• Statement on a You Tube video;  Xanax – More Addictive Than Heroin

Mental Illness in Children

Mental Illness In Children – Are We Too Afraid To Find Out?

Up until about 20 years ago, the idea of mental illness occurring in children was pretty much unthinkable.

Boys who were extremely active were sent outside to play.  Defiant children were punished or sent outside to play.  Irritable children were sent outside to play.  Depressed children were sent outside to play.  Get the picture?Get the Idea

Today we do know a lot more about mental illness and have a lot more medication to treat it.  As mental illness becomes more easily diagnosed in adults, it is natural that we begin to look at our children and wonder.  It is also natural that we look back on our own childhoods and wonder or even know that we were ill then too.

Even though most psychiatric diseases are not diagnosed until the teens or early adulthood, it should be fairly obvious that those diseases did not suddenly happen when the kid turned 18. Likely there were signs of existing mental disorder long before the diagnosis.  Unfortunately, some parents may be too afraid to look.

The problem with recognizing mental illness in childhood is that symptoms of mental illness are different from the symptoms in adults.  Children’s symptoms can be masked with other signs or even opposite to those in adults, so they are not obvious. In addition, the symptoms of many different psychiatric disorders are so similar that it is difficult to distinguish one disorder from another.  Some examples:

Depression in children can show as: Depression, Insomnia, Nightmares, Bedwetting, Anxiety, Combativeness, Lack of interest, Anger, Poor grades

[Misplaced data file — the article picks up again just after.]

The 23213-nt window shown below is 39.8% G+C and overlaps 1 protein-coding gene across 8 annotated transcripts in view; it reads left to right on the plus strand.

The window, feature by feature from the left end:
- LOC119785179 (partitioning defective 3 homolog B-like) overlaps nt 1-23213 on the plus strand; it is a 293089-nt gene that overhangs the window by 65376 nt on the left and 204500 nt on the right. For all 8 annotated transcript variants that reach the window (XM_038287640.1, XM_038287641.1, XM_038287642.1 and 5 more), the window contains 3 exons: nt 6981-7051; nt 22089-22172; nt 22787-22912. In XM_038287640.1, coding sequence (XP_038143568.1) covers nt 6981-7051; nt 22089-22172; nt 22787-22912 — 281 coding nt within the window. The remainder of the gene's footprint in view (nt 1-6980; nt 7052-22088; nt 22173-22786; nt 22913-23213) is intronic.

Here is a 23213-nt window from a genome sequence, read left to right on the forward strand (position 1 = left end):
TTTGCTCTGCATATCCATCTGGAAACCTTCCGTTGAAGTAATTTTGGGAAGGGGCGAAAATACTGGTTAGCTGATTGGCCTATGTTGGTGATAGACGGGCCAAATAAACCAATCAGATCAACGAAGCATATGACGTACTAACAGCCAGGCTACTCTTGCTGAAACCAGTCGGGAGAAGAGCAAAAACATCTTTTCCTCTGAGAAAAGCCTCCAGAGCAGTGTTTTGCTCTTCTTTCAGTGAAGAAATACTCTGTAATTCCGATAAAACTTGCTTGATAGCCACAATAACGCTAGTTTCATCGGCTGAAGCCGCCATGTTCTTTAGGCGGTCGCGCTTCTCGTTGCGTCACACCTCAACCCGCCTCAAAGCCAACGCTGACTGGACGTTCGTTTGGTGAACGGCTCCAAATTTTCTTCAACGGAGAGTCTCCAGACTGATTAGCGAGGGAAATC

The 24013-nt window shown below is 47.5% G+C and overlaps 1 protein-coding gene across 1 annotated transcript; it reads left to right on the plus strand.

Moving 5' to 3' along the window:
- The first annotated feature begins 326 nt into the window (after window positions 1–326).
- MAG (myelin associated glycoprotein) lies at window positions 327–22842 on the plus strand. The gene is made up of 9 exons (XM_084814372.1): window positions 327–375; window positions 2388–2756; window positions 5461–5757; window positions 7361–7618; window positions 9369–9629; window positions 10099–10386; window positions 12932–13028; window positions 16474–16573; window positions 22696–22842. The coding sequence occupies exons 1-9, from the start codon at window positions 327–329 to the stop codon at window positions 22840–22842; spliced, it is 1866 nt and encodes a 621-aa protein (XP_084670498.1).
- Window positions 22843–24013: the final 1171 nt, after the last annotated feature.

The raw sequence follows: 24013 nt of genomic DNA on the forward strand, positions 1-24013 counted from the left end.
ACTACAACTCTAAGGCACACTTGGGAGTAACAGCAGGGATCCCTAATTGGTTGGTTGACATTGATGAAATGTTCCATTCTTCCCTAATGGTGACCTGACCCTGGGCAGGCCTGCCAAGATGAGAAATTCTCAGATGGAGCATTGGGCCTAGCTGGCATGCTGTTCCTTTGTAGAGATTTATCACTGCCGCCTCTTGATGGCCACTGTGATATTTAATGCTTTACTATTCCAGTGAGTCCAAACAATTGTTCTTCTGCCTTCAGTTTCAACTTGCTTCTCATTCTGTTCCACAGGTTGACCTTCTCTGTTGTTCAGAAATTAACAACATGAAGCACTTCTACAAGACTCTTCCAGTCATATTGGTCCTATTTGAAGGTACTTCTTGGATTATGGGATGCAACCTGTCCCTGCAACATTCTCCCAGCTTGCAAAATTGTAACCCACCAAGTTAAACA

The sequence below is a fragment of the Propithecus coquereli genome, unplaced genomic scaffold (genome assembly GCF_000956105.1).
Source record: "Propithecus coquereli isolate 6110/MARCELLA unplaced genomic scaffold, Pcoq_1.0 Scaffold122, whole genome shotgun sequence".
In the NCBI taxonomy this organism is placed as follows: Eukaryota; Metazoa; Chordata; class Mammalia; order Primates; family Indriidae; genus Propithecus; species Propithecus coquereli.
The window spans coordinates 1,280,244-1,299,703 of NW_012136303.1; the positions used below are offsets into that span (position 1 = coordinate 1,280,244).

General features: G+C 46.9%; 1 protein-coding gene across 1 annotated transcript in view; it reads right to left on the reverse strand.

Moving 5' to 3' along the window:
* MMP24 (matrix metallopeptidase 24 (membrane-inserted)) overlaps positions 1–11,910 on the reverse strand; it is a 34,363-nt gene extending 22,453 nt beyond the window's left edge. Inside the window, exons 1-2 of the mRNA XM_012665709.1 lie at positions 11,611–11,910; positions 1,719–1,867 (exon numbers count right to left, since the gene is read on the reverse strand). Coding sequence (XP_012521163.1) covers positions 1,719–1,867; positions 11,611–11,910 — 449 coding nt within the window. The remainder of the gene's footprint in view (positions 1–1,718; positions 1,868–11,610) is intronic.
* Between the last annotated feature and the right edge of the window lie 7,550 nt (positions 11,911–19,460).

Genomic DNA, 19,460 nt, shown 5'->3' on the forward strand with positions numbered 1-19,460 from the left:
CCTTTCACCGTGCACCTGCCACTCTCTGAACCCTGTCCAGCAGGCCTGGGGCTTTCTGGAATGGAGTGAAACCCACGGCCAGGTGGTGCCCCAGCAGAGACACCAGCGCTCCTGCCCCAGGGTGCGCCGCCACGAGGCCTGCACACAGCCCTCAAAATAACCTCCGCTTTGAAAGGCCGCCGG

Anxiety in children can show as: Insomnia, Nightmares, Bedwetting, Fearfulness, Depression, Poor grades, Social inadequacies, Lack of interest, Combativeness, Anger.

Mental Illness in ChildrenADHD can show as: Inattentiveness, Lack of interest, Fidgetiness, Poor grades, Irritability, Inability to make friends, Excessive anger, Lack of organization

Asperger’s can show as: Lack of interest, Poor grades, Inability to make friends, Excessive anger, Lack of organization

On the other hand normal childhood occurrences such as puberty can show as: Lack of attention, Difficulty getting along with friends, Unexpected anger, Excessive sleep, Inability to sleep, Nightmares, Irritability, Mood swings, Excessive anger, Excessive crying, Poor grades

And Sexual abuse can show as: Nightmares, Bed-wetting, Excessive anger, Anxiety, Depression, Mood swings, Irritability, Disinterest

So how can we determine if it is something that happened to the child, something that is temporary or something like a mental illness?